Wednesday, January 11, 2012

Comedy and Humanity

I was watching a standup comedy last night by Tom Papa. It wasn't anything spectacular, but he had a quote that stuck with me for a while.

'You always hear these stories of kids who jumped of cliffs or went postal or whatever, and the news always says something like 'it's so sad, he just never fit in'. Really, I'm sick of hearing that. You know what? Nobody fits in. I don't fit in, you don't fit in, back row with the purple suit there certainly doesn't fit in. That's the way it is. Nobody truly fits in. Life is awkward like that.'

It reminded me of a couple of other things I had seen recently. Havi Brooks, who writes a fantastic blog, had this to say in a post called The Clan of Outsiders:

'I had kind of a disturbing realization this past week — and it really shook me up.

Be patient with me though. It might seem kind of superficial at first glance, but it’s not:

I am not an outsider. And neither are you.

Whoah. Crazy. This makes no sense.

Nope. Not an outsider. Not a freakish, weird, unconventional eccentric different-from-all-of-you outsider. Not even slightly.

Which is seriously messing with my head because — for as long as I can remember — outsider-ness has just been a natural part of my identity. It’s not just part of the story. It’s the whole damn narrative.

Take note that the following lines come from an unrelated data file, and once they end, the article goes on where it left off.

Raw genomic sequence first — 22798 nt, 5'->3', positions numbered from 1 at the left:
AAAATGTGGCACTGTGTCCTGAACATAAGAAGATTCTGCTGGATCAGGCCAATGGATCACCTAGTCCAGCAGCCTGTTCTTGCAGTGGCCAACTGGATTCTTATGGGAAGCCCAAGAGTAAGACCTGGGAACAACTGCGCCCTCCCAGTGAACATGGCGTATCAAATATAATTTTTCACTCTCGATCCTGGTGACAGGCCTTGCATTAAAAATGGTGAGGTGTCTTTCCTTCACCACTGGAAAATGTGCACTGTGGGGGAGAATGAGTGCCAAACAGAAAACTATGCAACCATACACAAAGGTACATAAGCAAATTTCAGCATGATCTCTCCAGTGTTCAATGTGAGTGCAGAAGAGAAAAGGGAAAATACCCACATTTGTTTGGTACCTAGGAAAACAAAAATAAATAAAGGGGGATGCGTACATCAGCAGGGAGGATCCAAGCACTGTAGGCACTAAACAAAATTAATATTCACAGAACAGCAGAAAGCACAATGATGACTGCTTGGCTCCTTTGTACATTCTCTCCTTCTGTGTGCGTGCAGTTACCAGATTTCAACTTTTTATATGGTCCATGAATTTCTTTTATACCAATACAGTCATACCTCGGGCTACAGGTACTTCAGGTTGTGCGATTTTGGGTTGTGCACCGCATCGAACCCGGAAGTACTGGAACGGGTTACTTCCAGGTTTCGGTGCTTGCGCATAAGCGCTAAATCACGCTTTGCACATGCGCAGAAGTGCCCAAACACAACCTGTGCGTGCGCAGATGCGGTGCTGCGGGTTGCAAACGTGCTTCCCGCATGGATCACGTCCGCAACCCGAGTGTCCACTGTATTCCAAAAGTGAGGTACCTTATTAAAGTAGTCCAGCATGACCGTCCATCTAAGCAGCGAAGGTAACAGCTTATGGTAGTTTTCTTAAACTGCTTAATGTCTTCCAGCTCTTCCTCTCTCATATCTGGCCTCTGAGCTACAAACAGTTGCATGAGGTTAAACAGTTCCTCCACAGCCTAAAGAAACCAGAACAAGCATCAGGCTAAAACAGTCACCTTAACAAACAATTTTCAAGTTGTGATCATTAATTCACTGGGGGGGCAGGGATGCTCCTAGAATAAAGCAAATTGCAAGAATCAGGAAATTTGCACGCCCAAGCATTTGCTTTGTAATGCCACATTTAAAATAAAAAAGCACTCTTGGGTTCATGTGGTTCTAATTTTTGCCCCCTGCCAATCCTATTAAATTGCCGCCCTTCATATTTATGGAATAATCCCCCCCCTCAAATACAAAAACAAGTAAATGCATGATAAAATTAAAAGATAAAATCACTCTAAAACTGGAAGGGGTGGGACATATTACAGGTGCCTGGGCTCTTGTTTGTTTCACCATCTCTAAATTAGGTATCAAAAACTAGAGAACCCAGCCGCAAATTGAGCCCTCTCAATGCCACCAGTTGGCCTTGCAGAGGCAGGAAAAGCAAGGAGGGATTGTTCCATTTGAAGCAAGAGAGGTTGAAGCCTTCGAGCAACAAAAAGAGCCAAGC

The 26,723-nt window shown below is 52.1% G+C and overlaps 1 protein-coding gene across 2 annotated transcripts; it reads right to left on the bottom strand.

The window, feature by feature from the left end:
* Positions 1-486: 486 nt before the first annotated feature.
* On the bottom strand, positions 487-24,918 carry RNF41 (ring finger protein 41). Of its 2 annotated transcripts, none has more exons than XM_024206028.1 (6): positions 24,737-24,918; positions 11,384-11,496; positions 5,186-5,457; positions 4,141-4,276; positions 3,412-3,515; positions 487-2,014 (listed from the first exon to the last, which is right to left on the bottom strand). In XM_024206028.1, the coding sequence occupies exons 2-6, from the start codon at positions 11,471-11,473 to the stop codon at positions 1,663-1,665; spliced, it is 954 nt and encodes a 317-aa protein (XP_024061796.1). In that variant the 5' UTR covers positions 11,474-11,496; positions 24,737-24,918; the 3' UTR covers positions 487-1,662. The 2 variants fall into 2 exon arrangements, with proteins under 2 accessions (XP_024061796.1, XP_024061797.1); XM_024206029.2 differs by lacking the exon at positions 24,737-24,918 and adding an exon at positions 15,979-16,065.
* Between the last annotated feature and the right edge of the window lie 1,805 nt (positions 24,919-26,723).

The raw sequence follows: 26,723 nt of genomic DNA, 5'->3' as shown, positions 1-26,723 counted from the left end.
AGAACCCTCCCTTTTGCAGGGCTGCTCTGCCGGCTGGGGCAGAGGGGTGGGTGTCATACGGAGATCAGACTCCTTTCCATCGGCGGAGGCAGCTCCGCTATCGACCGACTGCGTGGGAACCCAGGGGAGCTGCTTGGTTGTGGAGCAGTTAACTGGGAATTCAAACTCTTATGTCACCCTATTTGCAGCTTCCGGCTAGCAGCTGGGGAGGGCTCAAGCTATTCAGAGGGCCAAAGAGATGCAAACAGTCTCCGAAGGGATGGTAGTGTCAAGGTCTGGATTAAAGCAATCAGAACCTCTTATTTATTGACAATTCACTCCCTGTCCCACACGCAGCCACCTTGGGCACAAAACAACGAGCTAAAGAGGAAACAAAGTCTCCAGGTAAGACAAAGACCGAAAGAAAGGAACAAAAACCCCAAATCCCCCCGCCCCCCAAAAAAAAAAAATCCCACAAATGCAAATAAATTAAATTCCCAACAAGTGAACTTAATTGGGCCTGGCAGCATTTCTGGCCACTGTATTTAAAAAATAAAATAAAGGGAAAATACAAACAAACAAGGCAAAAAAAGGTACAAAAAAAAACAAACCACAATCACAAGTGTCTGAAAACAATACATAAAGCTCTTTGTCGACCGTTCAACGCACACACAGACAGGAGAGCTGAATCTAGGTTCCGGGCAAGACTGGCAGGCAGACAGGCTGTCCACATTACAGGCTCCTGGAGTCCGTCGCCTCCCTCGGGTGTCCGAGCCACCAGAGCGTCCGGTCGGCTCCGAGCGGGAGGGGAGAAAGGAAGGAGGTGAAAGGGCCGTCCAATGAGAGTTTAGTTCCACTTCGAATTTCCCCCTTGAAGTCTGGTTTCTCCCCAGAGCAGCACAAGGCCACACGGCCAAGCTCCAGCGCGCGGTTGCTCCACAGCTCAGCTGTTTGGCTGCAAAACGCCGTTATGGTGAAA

I guess the other way of phrasing this is that we are all equally outsiders and that none of us gets to claim the narrative as original, but I’m not ready for philosophizing.'

She later mentions this article in The Onion, Everyone In Family Claims To Be The Black Sheep.

I think these guys are getting at something here. Back when I was way, way more shy than I am now, I kept getting advice like 'just try to relax', 'nobody's judging you', yadda yadda. None of it was very effective, and I think the reason was it all focused on me. I wasn't the problem. The problem was that I expected that everyone else was different. Once you realize and remind yourself that most people have the same underlying emotions and thoughts, that stress just kind of dissolves.

It's also probably the best way to engage and meet people. There's a certain smile that comes out that just hints at a little bit of vulnerability, a little recognition that life is awkward and that's alright. You feel it as soon as you see it.

Some people are really good at giving that. It's also something that can be practiced consciously, especially in meditation... I'll definitely be working on this as part of RLU.

1 comment:

  1. perhaps stand up comedy might be a good way to practice getting outside of one's comfort zone? I'd give an open-mic night a try sometime...though it terrifies me.